The “Inner Testimony” of the Holy Spirit
I forget whether I have posted this before. If so, pardon the redundancy.
Having had on two occasions the privilege of debating Prof. William Lane Craig, I found the experiences both exhilarating and frustrating. One point of frustration was that Prof. Craig often appeals to the “inner testimony” of the Holy Spirit as trumping any evidence or argument that could be adduced. Naturally, this made me wonder about the point of our whole exercise. Why argue if “inner testimony” trumps everything? Anyway, here are a few remarks about such an appeal:
I think that Craig needs to be asked something like this: What is the precise nature of the experience that you call the “inner testimony of the Holy Spirit?” Can you articulate in somewhat greater detail what this is like and why you find it so compelling? Is it an elevating feeling of “blessed assurance” when you contemplate particularly moving passages of scripture or hear a particularly uplifting sermon? Is it a “still, small voice” that comes in meditative moments? Is it a sense of forgiveness and acceptance that you get when your soul is troubled and you go the Lord in prayer? Is it a feeling, like the one related by John Wesley, that your heart is “strangely warmed” while participating in worship or prayer? If these are your experiences, or something like them, then it is understandable that you, or anyone, who has such experiences will find them particularly significant. It is even understandable that those who have had such experiences may become psychologically insulated, so that no atheological arguments or evidence can sway them. Still, skeptics have the right to question the epistemological value of such experiences. Should they trump all contrary evidence?
Consider an example from Alvin Plantinga: Six eyewitnesses pick me out of a lineup and say that I was the one who committed the crime. Yet I have a clear memory of being at home reading a particular book the night of the crime. Will I still maintain my own innocence? Yes, I will. But, still there might be so much evidence—fingerprints, a surveillance video, DNA evidence, etc. that I would have to say that, somehow, it was my memory that was wrong. So, strong enough evidence can and should make me doubt even my own apparently clear memories. So, to say that the “inner testimony” of the Holy Spirit trumps ALL evidence is not justifiable.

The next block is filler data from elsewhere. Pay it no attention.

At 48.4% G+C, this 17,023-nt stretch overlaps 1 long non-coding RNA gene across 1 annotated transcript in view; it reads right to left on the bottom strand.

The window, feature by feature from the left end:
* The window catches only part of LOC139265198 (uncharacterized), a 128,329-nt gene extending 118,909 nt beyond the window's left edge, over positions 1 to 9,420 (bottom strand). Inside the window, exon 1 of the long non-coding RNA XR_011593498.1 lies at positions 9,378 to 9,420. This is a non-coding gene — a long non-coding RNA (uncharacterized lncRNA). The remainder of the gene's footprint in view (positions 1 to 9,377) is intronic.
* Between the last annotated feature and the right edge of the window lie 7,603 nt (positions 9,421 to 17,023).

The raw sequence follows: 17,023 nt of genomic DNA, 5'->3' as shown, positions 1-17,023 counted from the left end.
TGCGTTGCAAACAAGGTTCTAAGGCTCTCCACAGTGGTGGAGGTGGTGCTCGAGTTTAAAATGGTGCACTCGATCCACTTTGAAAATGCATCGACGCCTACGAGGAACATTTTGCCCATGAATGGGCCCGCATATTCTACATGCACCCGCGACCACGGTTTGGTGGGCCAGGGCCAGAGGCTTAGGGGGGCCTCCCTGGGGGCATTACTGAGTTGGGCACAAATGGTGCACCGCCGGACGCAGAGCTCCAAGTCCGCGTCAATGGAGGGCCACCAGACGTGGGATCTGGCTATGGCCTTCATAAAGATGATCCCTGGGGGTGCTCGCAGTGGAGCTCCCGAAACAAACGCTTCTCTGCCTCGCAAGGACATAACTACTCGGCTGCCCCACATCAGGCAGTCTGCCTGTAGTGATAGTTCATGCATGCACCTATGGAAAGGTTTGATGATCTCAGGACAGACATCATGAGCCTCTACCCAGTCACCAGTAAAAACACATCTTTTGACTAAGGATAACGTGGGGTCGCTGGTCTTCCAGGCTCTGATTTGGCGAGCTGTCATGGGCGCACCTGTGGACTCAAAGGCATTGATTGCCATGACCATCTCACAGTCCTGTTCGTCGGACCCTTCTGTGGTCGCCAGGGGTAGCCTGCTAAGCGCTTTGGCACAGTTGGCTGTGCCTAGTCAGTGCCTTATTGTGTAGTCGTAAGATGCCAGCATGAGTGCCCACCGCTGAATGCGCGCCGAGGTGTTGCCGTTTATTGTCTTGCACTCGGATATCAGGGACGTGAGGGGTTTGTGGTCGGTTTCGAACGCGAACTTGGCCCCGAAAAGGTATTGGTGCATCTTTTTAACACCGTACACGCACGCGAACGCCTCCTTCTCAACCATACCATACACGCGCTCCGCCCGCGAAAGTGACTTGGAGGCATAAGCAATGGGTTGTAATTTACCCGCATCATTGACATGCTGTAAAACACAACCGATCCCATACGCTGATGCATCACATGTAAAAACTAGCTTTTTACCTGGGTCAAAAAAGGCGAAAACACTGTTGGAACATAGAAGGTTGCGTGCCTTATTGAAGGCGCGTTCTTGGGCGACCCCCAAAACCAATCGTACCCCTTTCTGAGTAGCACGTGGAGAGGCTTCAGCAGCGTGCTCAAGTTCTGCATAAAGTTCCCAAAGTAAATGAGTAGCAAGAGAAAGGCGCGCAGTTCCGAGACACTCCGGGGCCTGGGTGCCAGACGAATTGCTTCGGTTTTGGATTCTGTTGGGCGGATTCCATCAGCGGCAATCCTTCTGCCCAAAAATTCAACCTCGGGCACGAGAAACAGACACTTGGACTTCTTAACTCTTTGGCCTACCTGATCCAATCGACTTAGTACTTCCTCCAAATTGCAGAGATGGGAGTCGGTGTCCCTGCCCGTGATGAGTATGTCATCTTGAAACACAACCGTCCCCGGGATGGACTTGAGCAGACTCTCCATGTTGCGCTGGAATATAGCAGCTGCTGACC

Perhaps Craig would say that the “inner testimony” is defeasible but that it gives him a great deal of assurance, and places a heavy burden of proof on skeptics to dissuade him. Fair enough, but wouldn’t he have to say the same thing for the personal experiences of, say, the Muslim or the atheist? Surely, Muslims often, upon hearing passages from the Qur’an, are transported by feelings of absolute assurance and conviction and a sublime and compelling sense of rightness—apparently self-authenticating experiences like those experienced by Craig or other Christians. Craig could only say (a) that Muslims do not have such elevated, apparently self-authenticating experiences, or (b) that in their case these experiences are delusional. Both answers seem to be simply arbitrary.
What about the experiences of atheists? Sometimes I am tempted to “backslide” from atheism and I recall the inspiration and comfort I used to get from religion. But then, when I really think about it, I have an overwhelming and undeniable sense of disgust and revulsion when I think about being a Christian again. Reading some C.S. Lewis helps; whatever I believe, I can’t believe that. Christian dogmas just seem to be fantasies, no matter how many apologies for them I hear. At rock bottom, it just does not ring even remotely true. Instead of having my heart strangely warmed, I have my stomach strangely turned. The arguments of theistic philosophers and Christian apologists, even when I do not know at first just how to refute them, sound glib and hollow. Leading Christian philosophers all too often sound to me as though they use all of their formidable intelligence and erudition—and the big guns of philosophy—to defend an idée fixe at all costs. This is how I feel about it undeniably and deep down. Why aren’t my feelings as legitimate as Craig’s? Would he be willing to concede that my feelings and the Muslim’s are as valid as his? I don’t think so.